REGULATORY CLIENT UPDATE / NOVEMBER 2022
In a landmark preliminary ruling on 22 November 2022, the Court of Justice of the European Union (CJEU) has declared the 5th AML Directive (5AMLD) invalid insofar as it imposes a public access regime for national UBO registers.
Luxembourg Market Update:
The aggregate assets of Luxembourg-domiciled regulated investment funds – UCITS and Part II funds, SIFs and SICARs – amounted to €5.038bn at the end of September, down 4.95% from €5.300bn at the end of the previous month and from a record €5.859bn at end of last year, according to the CSSF. Net capital outflows accounted for €40.9bn of the €262.4bn decline in assets during September, with the remaining €221.5bn coming from falling securities market values. The financial regulator says the number of legally distinct fund structures fell from 3,413 to 3,403, reflecting in part the ongoing conflict in Ukraine, high inflation and rising interest rates. A total of 2,221 entities have an umbrella structure containing between them 13,186 sub-funds, representing a total of 14,368 fund portfolios.
Regulatory Developments in and beyond Luxembourg:
18 October 2022: CSSF communiqué on eligible entities for the opening of cash accounts in relation to Luxembourg AIFs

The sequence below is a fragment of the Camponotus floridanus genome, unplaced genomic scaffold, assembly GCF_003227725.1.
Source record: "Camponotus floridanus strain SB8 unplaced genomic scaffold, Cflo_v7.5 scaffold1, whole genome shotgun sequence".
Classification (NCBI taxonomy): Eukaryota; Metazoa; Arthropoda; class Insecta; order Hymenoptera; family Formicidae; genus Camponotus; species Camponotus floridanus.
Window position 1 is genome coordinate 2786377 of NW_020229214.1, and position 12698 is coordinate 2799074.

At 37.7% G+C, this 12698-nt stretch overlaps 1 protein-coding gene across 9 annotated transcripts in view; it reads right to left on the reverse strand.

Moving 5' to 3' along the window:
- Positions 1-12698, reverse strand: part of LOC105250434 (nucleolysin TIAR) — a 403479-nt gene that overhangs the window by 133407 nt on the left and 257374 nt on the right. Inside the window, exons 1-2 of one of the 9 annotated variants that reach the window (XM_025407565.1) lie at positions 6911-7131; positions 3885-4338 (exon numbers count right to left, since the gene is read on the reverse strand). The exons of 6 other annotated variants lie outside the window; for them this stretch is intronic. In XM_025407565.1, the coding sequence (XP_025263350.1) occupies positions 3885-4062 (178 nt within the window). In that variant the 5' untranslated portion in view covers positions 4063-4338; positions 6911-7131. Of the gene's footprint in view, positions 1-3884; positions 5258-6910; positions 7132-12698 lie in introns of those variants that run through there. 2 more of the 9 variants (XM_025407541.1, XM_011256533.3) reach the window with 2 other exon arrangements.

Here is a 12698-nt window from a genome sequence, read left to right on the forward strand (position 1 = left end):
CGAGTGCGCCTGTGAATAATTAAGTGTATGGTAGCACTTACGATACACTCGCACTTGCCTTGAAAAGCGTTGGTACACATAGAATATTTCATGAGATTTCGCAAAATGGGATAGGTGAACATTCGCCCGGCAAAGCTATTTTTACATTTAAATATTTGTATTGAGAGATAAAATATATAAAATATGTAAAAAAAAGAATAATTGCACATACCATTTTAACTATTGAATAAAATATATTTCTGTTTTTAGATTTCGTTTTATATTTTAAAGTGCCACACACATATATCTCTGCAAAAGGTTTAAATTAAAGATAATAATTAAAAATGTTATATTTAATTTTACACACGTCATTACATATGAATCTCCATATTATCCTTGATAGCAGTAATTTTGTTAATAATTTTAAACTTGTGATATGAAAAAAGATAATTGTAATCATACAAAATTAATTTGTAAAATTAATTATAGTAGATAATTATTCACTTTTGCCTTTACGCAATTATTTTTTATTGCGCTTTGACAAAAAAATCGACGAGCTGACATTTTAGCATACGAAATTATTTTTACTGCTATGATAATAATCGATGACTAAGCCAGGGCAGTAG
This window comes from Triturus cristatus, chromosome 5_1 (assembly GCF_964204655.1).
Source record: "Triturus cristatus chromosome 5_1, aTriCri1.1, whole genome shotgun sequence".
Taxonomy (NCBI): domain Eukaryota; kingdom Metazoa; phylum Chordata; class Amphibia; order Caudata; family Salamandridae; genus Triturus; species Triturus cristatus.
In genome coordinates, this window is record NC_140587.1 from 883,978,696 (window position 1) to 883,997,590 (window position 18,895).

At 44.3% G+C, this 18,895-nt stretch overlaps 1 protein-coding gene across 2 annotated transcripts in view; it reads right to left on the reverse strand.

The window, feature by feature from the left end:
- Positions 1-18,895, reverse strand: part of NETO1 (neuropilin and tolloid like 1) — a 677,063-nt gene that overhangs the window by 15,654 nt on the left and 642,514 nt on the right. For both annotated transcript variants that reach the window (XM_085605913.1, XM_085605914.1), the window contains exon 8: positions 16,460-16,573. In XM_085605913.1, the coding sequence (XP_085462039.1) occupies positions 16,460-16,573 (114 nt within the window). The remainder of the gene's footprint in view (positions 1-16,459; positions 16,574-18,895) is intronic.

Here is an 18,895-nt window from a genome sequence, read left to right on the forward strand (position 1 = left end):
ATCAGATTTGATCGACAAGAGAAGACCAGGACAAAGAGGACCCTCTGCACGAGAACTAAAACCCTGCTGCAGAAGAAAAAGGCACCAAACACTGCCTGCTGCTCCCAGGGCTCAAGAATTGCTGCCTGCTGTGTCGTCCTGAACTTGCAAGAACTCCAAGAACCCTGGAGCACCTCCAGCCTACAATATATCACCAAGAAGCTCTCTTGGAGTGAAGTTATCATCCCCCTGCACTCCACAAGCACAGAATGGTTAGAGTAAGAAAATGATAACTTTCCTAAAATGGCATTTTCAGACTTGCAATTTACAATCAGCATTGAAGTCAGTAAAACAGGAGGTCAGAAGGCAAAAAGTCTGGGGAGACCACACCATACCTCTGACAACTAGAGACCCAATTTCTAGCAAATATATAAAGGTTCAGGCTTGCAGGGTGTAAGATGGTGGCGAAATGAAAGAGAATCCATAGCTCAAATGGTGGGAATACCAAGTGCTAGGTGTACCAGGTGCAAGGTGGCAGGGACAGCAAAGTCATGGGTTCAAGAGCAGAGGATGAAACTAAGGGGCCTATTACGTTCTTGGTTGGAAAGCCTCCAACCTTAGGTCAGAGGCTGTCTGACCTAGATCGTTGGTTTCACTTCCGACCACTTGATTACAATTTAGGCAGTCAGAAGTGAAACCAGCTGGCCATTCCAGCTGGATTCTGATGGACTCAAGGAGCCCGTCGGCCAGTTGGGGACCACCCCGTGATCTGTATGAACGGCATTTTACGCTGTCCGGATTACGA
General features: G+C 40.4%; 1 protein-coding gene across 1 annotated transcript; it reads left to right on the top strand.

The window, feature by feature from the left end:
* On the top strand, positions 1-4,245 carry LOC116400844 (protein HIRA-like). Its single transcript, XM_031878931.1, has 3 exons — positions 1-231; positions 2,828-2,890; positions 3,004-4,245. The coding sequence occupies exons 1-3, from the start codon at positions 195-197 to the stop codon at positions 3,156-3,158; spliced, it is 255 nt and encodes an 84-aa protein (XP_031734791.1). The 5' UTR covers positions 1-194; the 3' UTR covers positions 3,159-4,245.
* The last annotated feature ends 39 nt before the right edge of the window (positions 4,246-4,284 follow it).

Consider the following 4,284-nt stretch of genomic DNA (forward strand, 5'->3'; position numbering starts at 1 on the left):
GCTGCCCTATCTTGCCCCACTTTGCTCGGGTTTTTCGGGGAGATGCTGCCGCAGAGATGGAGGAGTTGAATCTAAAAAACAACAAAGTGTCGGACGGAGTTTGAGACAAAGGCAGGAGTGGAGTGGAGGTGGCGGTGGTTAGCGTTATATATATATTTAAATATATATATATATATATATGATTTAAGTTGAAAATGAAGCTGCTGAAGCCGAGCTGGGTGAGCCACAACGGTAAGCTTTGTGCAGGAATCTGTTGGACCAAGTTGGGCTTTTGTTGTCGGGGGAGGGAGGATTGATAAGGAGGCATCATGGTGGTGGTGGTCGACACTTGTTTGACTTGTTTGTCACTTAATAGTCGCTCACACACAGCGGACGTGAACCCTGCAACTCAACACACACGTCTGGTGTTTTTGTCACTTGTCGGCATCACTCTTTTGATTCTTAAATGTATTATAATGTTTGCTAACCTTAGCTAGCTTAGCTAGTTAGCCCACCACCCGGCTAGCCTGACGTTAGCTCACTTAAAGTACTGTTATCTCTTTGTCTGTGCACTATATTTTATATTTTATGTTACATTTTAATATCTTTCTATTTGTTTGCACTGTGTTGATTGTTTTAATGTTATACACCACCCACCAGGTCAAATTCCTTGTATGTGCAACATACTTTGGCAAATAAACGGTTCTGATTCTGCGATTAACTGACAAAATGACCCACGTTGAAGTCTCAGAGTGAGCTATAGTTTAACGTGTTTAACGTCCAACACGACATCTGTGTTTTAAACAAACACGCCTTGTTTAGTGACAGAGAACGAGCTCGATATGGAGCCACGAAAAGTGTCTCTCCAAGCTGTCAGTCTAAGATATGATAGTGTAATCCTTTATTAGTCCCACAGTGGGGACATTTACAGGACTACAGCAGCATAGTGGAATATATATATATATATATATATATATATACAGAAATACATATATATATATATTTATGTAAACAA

The CSSF has published a communiqué concerning eligible entities for the opening of cash accounts in relation to Luxembourg alternative investment funds (AIFs).
The CSSF reminded practitioners that all cash of an AIF must be booked in cash accounts opened in the name of the relevant AIF, in the name of their Alternative Investment Fund Manager (AIFM) acting on behalf of the relevant AIF, or in the name of the depositary acting on behalf of the relevant AIF with an entity as specified under Article 19(7) of the Law of 12 July 2013 (the “AIFM Law”).
For AIFs that have appointed a professional depositary of assets other than financial instruments (PDAOFI) under Article 26-1 of the Law of 5 April 1993 on the financial sector, as amended, none of the AIF’s cash can be held directly by the PDAOFI itself.